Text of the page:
“WOW.” I was in the bus heading to a coffee shop when my friend Thomas sent me that cryptic Facebook message. There was a party he suggested I go to and messaged me earlier in the day to find out if I went. I told him I did and that the party was good so I thought that’s what this unsolicited “wow” was all about.
“Gay marriage” is all he said next. I forgot that the Supreme Court's gay marriage decision would be announced any day now, realizing that’s what he meant. I immediately got on The New York Times website but there was no news. I went on CNN, too, but there was still no news. I kept refreshing the page and suddenly there the CNN ticker was: "Gay Marriage Legal in All 50 States."
I’ve spent my whole life going to straight weddings, seeing pictures of straight weddings on Facebook and watching people change their status from single and in a relationship to engaged. Talk about stressful! No matter how many long-term boyfriends I’ve had—so far just two for about five years each—I never thought marriage was in the picture for me. I always knew I was relationship-oriented and hoped I could have a partner, someone to share all my crazy ideas and go through life with, but I never thought of it as “marriage.”
So when the Supreme Court finally made gay marriage legal across the United States on Friday I was shocked. This is the same country where gun violence leads to terrorist massacres in schools and movie theaters, where black bodies are largely unsafe from the police, where the Confederate flag still flies and where just recently a terrorist killed nine black people praying in a church.
But now the gays can get married.
On Friday my Facebook feed was of two minds. Some of my gay friends were elated about the 5-4 decision. These are people who have all kinds of relationships: one of my friends has been with his partner for 10 years. They’re in an open relationship and he has a college-bound kid from a previous marriage. Another is an academic who recently celebrated a 10-year anniversary with his partner. Some even got married months ago in a state where gay marriage was already legal but now have the freedom to have their marriage recognized everywhere.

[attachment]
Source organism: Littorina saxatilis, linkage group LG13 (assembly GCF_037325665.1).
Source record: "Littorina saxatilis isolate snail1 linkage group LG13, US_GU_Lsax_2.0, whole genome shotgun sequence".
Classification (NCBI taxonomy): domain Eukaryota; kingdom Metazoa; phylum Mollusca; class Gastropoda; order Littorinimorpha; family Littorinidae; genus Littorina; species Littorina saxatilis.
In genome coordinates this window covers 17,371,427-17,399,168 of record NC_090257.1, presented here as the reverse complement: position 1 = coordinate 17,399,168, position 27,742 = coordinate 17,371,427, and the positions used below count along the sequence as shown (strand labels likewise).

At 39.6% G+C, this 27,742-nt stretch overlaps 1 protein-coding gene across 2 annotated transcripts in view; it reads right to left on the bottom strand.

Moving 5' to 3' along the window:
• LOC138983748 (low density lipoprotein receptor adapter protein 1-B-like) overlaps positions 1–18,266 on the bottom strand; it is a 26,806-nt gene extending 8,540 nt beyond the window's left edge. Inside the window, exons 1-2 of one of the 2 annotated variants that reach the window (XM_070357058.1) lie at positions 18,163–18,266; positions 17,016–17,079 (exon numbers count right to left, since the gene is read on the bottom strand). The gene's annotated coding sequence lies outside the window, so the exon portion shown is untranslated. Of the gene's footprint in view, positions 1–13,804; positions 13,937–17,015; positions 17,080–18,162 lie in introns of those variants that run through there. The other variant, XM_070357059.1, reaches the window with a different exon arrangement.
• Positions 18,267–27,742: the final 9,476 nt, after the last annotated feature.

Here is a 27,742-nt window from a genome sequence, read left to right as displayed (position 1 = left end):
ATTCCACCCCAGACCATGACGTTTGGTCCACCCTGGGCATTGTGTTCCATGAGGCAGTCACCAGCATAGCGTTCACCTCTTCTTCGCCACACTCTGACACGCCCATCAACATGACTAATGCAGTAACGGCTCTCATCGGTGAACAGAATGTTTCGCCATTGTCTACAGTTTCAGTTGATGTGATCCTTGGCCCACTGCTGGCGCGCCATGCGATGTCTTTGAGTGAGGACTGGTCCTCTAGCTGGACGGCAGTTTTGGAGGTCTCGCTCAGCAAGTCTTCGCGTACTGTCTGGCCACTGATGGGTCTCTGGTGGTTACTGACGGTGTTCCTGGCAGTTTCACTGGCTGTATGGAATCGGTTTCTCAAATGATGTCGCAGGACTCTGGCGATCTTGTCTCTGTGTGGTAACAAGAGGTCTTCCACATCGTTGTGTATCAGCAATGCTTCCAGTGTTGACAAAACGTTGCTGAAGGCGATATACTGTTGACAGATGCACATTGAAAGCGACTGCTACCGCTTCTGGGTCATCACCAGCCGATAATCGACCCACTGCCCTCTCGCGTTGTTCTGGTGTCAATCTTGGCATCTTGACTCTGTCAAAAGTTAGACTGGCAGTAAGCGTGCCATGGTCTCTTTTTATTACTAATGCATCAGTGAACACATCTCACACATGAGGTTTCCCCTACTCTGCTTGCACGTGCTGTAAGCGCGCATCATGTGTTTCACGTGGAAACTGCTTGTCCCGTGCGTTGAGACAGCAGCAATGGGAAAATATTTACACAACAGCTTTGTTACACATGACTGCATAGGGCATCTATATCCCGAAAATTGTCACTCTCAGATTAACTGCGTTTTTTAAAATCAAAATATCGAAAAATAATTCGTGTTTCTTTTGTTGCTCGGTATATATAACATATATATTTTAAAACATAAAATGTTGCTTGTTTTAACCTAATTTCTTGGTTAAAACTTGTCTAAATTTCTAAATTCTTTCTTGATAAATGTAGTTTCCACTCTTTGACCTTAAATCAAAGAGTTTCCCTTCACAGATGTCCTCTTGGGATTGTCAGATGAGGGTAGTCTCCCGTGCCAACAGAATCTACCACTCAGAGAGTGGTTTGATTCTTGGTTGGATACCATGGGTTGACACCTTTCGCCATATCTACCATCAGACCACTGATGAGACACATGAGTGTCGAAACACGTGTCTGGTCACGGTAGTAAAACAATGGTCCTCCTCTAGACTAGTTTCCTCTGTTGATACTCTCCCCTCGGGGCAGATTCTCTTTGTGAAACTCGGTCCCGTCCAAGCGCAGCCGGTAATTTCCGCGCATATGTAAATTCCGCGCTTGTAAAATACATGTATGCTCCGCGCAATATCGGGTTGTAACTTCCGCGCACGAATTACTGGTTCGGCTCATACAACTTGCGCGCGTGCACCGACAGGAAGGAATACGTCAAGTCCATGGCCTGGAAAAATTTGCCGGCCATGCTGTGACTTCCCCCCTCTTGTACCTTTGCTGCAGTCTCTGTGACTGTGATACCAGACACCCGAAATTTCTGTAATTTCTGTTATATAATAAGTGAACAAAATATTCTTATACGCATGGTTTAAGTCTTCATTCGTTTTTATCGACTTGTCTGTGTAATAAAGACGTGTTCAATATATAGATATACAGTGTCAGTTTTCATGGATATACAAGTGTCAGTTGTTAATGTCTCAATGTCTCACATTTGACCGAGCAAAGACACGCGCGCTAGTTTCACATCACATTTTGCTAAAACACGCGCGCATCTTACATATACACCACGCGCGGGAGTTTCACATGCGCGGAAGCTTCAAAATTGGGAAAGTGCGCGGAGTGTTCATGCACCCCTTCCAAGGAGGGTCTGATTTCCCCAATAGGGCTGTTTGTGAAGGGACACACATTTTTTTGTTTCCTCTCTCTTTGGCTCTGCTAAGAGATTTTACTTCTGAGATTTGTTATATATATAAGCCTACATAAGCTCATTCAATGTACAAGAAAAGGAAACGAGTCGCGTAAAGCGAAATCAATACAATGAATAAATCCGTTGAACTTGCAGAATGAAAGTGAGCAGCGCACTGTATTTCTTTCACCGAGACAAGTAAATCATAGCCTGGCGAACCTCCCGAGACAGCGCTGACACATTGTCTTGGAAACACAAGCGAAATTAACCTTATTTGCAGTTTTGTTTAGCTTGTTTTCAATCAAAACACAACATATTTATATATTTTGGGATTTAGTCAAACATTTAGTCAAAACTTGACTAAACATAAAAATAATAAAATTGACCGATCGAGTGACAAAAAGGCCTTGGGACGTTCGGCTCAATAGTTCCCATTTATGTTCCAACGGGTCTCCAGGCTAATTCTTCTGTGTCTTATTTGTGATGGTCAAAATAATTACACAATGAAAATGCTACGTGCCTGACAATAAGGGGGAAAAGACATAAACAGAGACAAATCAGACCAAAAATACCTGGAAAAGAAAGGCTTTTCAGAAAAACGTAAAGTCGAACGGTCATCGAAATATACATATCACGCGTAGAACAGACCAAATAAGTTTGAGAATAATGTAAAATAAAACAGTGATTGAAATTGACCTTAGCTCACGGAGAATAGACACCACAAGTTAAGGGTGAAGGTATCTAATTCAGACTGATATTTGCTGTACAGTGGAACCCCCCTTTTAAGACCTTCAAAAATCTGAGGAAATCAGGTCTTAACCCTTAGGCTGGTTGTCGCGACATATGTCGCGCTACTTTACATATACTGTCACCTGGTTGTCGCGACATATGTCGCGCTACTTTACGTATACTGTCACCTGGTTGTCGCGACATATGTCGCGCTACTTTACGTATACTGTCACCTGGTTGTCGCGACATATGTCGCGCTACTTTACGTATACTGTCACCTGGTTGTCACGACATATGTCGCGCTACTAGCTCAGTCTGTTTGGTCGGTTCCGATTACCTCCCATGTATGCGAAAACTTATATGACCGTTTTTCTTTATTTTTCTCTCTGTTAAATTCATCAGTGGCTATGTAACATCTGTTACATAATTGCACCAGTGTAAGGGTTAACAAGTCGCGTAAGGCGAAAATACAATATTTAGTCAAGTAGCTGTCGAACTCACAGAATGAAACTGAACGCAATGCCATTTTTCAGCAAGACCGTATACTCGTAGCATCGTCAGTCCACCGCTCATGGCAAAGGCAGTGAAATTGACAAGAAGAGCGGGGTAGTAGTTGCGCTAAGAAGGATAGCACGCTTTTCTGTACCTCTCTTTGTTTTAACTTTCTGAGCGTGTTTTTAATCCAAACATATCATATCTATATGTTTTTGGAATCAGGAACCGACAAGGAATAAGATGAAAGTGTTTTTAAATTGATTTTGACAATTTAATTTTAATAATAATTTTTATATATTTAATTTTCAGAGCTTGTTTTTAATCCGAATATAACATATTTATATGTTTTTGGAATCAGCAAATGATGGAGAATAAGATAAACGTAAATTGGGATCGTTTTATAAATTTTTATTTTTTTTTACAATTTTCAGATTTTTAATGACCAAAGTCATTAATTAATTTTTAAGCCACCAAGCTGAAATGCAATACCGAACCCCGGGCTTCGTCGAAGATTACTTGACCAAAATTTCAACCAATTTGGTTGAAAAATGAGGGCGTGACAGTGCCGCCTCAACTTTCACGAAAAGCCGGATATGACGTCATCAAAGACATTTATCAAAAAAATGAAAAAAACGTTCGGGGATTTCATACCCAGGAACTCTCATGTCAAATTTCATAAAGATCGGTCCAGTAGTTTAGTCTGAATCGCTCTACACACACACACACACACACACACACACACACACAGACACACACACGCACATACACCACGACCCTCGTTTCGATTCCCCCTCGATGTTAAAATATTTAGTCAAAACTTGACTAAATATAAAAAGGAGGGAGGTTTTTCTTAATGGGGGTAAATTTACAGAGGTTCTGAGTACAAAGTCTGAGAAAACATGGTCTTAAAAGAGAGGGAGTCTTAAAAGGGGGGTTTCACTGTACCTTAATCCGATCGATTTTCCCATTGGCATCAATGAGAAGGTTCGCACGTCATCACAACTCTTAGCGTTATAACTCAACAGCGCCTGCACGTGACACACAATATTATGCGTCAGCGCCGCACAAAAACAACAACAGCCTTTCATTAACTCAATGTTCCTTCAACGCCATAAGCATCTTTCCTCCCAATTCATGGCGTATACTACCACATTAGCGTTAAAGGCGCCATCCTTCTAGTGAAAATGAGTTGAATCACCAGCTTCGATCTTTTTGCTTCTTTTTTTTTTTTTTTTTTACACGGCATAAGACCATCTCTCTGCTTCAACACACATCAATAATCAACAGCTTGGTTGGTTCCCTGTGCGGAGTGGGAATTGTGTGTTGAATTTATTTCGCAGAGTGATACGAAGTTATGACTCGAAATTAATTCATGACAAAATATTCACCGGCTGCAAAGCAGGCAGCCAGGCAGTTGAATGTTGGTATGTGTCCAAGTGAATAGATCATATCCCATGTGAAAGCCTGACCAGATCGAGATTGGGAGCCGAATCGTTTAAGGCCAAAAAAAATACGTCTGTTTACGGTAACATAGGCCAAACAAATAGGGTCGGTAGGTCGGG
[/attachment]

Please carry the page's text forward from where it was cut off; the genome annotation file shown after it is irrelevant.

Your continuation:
And then there was the other thread. A number of gay friends of both sexes and different relationship combinations immediately began criticizing marriage as “not the answer,” rightly striking back at an institution built primarily on the notion of property and patriarchy. They pointed out that there is much more work to do relating to HIV/AIDS, queer homelessness, queer suicides, police brutality, prison abolition and trans violence.
The irony is that today you can get married in Texas or Virginia or Ohio or Georgia and show up to work tomorrow and be fired because you’re gay or transgender. You can get gay married in Indiana but you can’t have pizza at your wedding from this place. I sat back and watched both threads come in, one celebratory and the other important and nuanced. Where did I fit into the mix? The truth is I’ve spent most of my life in a place where gay marriage was possible. New York and Connecticut. So if I wanted, I could’ve already been married in Connecticut in 2008 or in New York in 2011.
Legalizing same sex marriage was absolutely the right thing to do. But I don’t know if marriage is for me. I’m not opposed to it, but I don’t think I need to buy into such an old institution. If I had a wedding it’d be fucking fabulous, because hello, and I might be convinced to do it just for the party. But I don’t believe marriage is necessary to prove your love or commitment to someone you care about. If you care about them, if you’re building a life together, then they already know where they stand with or without the legal jargon.
The major issue is this idea of “ownership.” You give someone a ring and then they are “yours” forever. If you fuck it up then they get to take half your shit. I want to be in love but don’t want to own anybody. I love you doesn’t mean I own you, and I don’t want to control someone through legal contracts or jewelry. I don’t need my love to be on a piece of paper. But I know that with marriage come a million other financial, property, family, adoption, health and immigration-based benefits. And frankly, I think more people get married for this stuff than for the other stuff.
Most opponents of gay marriage rejected it on religious grounds. Fine. But what if marriage as we know it eventually became something only religious people did, people who felt the need have their union acknowledged through religion? What if the rest of us, wanting the benefits only, embraced civil partnerships or something else?